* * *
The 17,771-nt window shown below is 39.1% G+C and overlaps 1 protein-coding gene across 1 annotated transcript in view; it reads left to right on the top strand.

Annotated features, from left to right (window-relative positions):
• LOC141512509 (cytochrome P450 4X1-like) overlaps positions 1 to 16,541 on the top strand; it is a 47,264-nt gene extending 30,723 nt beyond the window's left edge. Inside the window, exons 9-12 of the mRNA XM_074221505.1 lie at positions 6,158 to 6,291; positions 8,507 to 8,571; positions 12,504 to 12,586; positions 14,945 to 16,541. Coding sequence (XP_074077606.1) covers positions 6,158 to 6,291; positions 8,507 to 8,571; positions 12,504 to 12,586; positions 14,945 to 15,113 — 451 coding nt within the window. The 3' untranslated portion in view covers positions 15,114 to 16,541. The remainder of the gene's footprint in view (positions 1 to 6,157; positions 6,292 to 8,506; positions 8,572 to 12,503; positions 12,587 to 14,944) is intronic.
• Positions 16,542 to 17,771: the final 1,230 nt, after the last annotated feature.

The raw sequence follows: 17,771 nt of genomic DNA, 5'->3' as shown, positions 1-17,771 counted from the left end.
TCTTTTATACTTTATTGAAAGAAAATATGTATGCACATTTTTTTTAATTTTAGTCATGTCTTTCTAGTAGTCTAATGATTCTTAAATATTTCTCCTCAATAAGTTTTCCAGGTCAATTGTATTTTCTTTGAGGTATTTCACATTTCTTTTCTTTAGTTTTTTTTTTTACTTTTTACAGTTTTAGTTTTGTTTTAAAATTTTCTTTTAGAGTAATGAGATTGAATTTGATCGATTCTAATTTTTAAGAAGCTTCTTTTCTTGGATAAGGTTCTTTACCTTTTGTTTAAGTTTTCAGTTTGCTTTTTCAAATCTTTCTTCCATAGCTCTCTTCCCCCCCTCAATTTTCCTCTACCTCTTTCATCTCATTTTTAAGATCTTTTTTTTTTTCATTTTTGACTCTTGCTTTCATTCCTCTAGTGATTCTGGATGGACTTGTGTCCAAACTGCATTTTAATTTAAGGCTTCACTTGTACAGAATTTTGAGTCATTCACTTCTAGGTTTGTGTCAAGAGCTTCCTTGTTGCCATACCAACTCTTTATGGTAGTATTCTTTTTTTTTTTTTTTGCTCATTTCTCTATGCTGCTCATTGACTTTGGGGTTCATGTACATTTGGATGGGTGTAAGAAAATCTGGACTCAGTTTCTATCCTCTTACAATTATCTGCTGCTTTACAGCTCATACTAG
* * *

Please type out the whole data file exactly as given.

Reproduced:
The 17,771-nt window shown below is 39.1% G+C and overlaps 1 protein-coding gene across 1 annotated transcript in view; it reads left to right on the top strand.

Annotated features, from left to right (window-relative positions):
• LOC141512509 (cytochrome P450 4X1-like) overlaps positions 1 to 16,541 on the top strand; it is a 47,264-nt gene extending 30,723 nt beyond the window's left edge. Inside the window, exons 9-12 of the mRNA XM_074221505.1 lie at positions 6,158 to 6,291; positions 8,507 to 8,571; positions 12,504 to 12,586; positions 14,945 to 16,541. Coding sequence (XP_074077606.1) covers positions 6,158 to 6,291; positions 8,507 to 8,571; positions 12,504 to 12,586; positions 14,945 to 15,113 — 451 coding nt within the window. The 3' untranslated portion in view covers positions 15,114 to 16,541. The remainder of the gene's footprint in view (positions 1 to 6,157; positions 6,292 to 8,506; positions 8,572 to 12,503; positions 12,587 to 14,944) is intronic.
• Positions 16,542 to 17,771: the final 1,230 nt, after the last annotated feature.

The raw sequence follows: 17,771 nt of genomic DNA, 5'->3' as shown, positions 1-17,771 counted from the left end.
TCTTTTATACTTTATTGAAAGAAAATATGTATGCACATTTTTTTTAATTTTAGTCATGTCTTTCTAGTAGTCTAATGATTCTTAAATATTTCTCCTCAATAAGTTTTCCAGGTCAATTGTATTTTCTTTGAGGTATTTCACATTTCTTTTCTTTAGTTTTTTTTTTTACTTTTTACAGTTTTAGTTTTGTTTTAAAATTTTCTTTTAGAGTAATGAGATTGAATTTGATCGATTCTAATTTTTAAGAAGCTTCTTTTCTTGGATAAGGTTCTTTACCTTTTGTTTAAGTTTTCAGTTTGCTTTTTCAAATCTTTCTTCCATAGCTCTCTTCCCCCCCTCAATTTTCCTCTACCTCTTTCATCTCATTTTTAAGATCTTTTTTTTTTTCATTTTTGACTCTTGCTTTCATTCCTCTAGTGATTCTGGATGGACTTGTGTCCAAACTGCATTTTAATTTAAGGCTTCACTTGTACAGAATTTTGAGTCATTCACTTCTAGGTTTGTGTCAAGAGCTTCCTTGTTGCCATACCAACTCTTTATGGTAGTATTCTTTTTTTTTTTTTTTGCTCATTTCTCTATGCTGCTCATTGACTTTGGGGTTCATGTACATTTGGATGGGTGTAAGAAAATCTGGACTCAGTTTCTATCCTCTTACAATTATCTGCTGCTTTACAGCTCATACTAG